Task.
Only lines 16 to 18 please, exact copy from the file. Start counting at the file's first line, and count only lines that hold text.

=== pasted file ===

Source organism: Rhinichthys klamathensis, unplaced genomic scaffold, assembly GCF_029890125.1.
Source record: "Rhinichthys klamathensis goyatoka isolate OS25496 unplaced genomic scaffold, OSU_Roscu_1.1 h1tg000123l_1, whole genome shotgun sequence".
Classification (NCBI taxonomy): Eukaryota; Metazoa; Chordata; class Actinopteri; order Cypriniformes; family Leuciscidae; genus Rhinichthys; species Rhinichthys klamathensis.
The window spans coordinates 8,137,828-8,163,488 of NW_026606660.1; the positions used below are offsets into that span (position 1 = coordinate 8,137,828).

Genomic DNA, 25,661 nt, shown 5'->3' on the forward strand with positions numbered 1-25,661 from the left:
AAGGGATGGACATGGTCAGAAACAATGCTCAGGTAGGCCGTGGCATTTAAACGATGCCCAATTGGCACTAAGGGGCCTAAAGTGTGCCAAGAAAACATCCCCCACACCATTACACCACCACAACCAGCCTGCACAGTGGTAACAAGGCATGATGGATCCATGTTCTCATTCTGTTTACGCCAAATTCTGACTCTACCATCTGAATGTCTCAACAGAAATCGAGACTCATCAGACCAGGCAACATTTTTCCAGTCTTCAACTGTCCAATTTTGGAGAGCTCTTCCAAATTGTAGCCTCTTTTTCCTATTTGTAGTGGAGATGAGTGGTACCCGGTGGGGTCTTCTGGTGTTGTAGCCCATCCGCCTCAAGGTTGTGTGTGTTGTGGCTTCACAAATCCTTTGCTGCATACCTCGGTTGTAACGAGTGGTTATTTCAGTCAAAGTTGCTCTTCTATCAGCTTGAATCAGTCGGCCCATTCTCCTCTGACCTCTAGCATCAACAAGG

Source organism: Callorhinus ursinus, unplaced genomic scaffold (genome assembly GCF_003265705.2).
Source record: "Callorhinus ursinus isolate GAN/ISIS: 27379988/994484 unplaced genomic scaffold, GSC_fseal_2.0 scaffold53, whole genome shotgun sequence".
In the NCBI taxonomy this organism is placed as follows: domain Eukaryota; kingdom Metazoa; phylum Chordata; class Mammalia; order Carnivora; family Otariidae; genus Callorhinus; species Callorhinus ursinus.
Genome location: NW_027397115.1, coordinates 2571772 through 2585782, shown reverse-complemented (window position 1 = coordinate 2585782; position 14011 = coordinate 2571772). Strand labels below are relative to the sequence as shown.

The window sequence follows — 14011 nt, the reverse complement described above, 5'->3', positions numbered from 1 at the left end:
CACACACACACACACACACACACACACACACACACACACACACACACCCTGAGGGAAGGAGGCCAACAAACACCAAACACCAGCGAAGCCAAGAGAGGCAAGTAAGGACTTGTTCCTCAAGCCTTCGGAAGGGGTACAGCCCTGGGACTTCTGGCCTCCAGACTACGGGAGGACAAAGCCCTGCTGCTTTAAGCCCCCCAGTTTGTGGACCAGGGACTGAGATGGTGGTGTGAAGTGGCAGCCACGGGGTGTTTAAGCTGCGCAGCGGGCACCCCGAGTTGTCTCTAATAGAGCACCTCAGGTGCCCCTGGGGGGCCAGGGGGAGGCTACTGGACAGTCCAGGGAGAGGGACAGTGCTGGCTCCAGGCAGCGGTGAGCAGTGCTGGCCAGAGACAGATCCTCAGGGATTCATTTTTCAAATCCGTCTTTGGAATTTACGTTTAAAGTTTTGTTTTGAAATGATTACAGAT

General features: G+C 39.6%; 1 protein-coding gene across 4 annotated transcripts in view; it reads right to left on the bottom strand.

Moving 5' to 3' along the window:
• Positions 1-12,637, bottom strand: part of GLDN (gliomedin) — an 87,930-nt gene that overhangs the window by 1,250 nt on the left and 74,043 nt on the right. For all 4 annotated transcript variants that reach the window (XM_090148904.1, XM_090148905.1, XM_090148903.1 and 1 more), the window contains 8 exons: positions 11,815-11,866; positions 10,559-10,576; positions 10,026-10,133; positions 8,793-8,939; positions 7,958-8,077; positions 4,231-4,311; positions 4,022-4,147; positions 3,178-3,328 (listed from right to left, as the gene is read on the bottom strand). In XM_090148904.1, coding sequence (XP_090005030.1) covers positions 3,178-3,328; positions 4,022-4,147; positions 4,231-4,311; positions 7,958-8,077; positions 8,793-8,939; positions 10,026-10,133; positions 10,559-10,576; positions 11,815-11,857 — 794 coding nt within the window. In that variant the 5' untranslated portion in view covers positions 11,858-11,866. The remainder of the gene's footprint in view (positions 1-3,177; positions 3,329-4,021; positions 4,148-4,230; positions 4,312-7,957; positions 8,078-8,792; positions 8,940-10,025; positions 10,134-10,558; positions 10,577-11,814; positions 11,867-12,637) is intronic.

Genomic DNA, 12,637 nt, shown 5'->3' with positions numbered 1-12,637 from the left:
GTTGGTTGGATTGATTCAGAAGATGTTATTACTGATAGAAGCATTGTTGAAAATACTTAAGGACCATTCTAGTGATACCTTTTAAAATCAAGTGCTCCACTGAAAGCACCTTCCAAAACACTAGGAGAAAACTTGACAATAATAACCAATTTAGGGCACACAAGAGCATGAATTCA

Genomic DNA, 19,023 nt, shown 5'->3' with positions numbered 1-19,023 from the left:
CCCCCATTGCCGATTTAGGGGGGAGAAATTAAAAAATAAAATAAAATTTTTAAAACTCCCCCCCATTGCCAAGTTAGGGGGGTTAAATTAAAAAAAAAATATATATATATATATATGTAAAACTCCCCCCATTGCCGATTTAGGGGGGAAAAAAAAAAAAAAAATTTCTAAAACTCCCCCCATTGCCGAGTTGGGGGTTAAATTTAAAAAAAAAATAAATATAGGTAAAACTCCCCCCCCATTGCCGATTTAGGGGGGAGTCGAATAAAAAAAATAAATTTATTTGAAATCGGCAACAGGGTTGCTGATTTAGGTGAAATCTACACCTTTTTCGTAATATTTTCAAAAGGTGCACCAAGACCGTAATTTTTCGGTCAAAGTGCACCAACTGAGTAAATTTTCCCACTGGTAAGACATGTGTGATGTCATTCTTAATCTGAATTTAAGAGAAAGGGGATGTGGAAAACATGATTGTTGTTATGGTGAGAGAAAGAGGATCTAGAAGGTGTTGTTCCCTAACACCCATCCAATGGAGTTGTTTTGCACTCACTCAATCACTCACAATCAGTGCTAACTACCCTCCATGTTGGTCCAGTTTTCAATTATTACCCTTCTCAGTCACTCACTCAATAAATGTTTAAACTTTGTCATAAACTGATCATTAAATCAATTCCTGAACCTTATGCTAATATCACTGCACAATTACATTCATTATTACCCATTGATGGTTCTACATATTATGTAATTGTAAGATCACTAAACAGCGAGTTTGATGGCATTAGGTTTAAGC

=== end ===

Genomic DNA, 12,637 nt, shown 5'->3' with positions numbered 1-12,637 from the left:
GTTGGTTGGATTGATTCAGAAGATGTTATTACTGATAGAAGCATTGTTGAAAATACTTAAGGACCATTCTAGTGATACCTTTTAAAATCAAGTGCTCCACTGAAAGCACCTTCCAAAACACTAGGAGAAAACTTGACAATAATAACCAATTTAGGGCACACAAGAGCATGAATTCA

Genomic DNA, 19,023 nt, shown 5'->3' with positions numbered 1-19,023 from the left: